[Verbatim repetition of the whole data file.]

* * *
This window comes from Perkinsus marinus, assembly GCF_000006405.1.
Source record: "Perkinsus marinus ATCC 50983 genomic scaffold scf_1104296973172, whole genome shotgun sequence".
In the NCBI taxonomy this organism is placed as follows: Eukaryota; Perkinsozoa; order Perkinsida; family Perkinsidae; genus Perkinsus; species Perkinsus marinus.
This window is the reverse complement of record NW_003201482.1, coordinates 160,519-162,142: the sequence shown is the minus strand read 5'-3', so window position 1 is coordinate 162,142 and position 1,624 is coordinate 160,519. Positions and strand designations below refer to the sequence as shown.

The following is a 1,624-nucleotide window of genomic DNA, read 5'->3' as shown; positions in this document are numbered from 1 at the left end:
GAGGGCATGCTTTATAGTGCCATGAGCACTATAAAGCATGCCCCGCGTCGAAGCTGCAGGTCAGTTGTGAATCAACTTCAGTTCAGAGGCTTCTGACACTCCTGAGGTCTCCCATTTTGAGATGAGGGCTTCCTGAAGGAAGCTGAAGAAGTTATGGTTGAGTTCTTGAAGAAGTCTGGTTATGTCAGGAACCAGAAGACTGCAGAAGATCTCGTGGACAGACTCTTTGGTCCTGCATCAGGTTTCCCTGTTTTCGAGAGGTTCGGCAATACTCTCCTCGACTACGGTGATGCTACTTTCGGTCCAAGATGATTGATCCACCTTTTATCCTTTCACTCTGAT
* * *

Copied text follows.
This window comes from Perkinsus marinus, assembly GCF_000006405.1.
Source record: "Perkinsus marinus ATCC 50983 genomic scaffold scf_1104296973172, whole genome shotgun sequence".
In the NCBI taxonomy this organism is placed as follows: Eukaryota; Perkinsozoa; order Perkinsida; family Perkinsidae; genus Perkinsus; species Perkinsus marinus.
This window is the reverse complement of record NW_003201482.1, coordinates 160,519-162,142: the sequence shown is the minus strand read 5'-3', so window position 1 is coordinate 162,142 and position 1,624 is coordinate 160,519. Positions and strand designations below refer to the sequence as shown.

The following is a 1,624-nucleotide window of genomic DNA, read 5'->3' as shown; positions in this document are numbered from 1 at the left end:
GAGGGCATGCTTTATAGTGCCATGAGCACTATAAAGCATGCCCCGCGTCGAAGCTGCAGGTCAGTTGTGAATCAACTTCAGTTCAGAGGCTTCTGACACTCCTGAGGTCTCCCATTTTGAGATGAGGGCTTCCTGAAGGAAGCTGAAGAAGTTATGGTTGAGTTCTTGAAGAAGTCTGGTTATGTCAGGAACCAGAAGACTGCAGAAGATCTCGTGGACAGACTCTTTGGTCCTGCATCAGGTTTCCCTGTTTTCGAGAGGTTCGGCAATACTCTCCTCGACTACGGTGATGCTACTTTCGGTCCAAGATGATTGATCCACCTTTTATCCTTTCACTCTGAT